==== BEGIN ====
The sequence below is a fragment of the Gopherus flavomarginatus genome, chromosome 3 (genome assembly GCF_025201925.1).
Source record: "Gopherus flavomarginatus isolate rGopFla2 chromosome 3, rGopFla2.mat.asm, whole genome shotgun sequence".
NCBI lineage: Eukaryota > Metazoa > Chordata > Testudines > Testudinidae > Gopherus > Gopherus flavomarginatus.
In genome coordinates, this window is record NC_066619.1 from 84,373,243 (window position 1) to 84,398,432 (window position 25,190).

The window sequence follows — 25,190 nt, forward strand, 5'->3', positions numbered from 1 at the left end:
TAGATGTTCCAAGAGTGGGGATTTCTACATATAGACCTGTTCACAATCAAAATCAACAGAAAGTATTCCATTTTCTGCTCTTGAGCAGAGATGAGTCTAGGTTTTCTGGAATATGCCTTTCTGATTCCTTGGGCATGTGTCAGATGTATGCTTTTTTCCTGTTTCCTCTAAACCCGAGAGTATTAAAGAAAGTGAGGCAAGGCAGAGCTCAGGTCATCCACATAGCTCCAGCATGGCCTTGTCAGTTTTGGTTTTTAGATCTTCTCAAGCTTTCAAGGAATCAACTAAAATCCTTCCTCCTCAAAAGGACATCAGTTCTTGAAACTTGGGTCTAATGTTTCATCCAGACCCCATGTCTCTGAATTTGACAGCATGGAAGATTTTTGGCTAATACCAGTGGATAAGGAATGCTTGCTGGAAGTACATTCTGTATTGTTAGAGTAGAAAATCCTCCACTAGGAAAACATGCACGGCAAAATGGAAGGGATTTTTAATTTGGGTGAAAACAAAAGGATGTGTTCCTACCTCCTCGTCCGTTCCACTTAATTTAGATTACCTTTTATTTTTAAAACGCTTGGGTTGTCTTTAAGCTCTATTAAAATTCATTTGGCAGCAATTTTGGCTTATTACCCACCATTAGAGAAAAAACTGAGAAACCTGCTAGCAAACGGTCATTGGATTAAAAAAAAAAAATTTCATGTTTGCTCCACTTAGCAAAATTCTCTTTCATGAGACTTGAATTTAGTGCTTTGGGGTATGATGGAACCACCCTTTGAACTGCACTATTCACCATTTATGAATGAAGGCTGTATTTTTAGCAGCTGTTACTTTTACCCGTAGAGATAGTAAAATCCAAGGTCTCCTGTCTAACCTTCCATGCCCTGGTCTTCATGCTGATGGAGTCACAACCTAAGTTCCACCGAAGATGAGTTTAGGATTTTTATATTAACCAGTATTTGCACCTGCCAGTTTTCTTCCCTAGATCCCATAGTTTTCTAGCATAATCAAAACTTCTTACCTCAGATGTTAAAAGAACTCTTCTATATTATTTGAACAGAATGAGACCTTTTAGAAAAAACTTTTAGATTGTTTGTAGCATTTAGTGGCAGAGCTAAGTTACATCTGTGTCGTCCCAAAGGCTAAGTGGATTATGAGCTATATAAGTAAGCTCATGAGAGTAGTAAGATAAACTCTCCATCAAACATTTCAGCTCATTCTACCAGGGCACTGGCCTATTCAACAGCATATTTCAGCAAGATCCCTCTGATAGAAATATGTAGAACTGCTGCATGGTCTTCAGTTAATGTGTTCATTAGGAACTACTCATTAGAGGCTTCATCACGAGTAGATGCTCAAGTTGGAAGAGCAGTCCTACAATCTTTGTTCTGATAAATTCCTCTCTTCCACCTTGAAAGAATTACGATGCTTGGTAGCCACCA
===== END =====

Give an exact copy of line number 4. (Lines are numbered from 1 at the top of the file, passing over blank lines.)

In genome coordinates, this window is record NC_066619.1 from 84,373,243 (window position 1) to 84,398,432 (window position 25,190).